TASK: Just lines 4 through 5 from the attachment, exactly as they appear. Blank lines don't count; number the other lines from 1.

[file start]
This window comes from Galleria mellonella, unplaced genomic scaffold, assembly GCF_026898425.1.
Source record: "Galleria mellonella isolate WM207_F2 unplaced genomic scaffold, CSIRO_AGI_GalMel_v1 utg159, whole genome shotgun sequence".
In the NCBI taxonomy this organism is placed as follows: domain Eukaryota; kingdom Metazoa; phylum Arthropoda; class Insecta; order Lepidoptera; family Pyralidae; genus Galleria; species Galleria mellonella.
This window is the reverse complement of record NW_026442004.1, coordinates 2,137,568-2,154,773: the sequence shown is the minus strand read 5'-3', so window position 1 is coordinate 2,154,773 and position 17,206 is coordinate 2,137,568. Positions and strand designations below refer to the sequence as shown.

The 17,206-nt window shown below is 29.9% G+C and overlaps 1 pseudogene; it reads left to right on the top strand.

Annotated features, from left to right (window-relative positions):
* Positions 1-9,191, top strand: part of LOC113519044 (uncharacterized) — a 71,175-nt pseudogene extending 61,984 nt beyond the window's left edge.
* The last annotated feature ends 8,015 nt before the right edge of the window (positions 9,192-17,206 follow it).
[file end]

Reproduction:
This window is the reverse complement of record NW_026442004.1, coordinates 2,137,568-2,154,773: the sequence shown is the minus strand read 5'-3', so window position 1 is coordinate 2,154,773 and position 17,206 is coordinate 2,137,568. Positions and strand designations below refer to the sequence as shown.

The 17,206-nt window shown below is 29.9% G+C and overlaps 1 pseudogene; it reads left to right on the top strand.